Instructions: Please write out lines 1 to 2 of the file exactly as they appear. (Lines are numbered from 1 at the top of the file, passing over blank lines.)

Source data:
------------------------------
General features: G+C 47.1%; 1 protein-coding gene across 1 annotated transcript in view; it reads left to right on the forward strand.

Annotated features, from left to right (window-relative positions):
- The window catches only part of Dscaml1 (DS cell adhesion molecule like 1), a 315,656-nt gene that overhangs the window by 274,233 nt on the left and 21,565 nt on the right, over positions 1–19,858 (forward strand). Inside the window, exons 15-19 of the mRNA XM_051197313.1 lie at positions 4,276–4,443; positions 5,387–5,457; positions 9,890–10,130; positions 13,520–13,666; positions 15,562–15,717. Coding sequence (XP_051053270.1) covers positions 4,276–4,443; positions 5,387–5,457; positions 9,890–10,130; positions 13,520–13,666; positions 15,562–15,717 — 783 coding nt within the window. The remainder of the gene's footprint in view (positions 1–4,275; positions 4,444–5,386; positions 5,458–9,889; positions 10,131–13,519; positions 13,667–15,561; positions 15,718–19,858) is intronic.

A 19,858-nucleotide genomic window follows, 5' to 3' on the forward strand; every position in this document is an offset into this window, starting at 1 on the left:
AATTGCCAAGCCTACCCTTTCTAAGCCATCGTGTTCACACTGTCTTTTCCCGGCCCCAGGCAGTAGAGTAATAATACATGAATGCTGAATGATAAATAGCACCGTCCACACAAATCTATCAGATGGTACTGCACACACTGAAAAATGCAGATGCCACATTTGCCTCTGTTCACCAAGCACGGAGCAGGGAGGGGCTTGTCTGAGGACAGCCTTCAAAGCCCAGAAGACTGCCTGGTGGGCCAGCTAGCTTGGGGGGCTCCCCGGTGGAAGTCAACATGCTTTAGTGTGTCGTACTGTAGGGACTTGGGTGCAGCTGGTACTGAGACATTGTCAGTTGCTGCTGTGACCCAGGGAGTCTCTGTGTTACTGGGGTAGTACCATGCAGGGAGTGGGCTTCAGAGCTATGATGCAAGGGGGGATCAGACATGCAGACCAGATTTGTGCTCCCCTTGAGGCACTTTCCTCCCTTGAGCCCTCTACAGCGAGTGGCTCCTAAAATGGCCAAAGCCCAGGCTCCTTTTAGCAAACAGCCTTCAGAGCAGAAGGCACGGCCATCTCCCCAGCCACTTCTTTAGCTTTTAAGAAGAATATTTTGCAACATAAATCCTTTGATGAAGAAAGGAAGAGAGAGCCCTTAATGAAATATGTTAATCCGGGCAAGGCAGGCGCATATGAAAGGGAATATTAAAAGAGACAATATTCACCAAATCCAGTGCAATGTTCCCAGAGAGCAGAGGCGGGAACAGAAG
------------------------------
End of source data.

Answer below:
General features: G+C 47.1%; 1 protein-coding gene across 1 annotated transcript in view; it reads left to right on the forward strand.

Annotated features, from left to right (window-relative positions):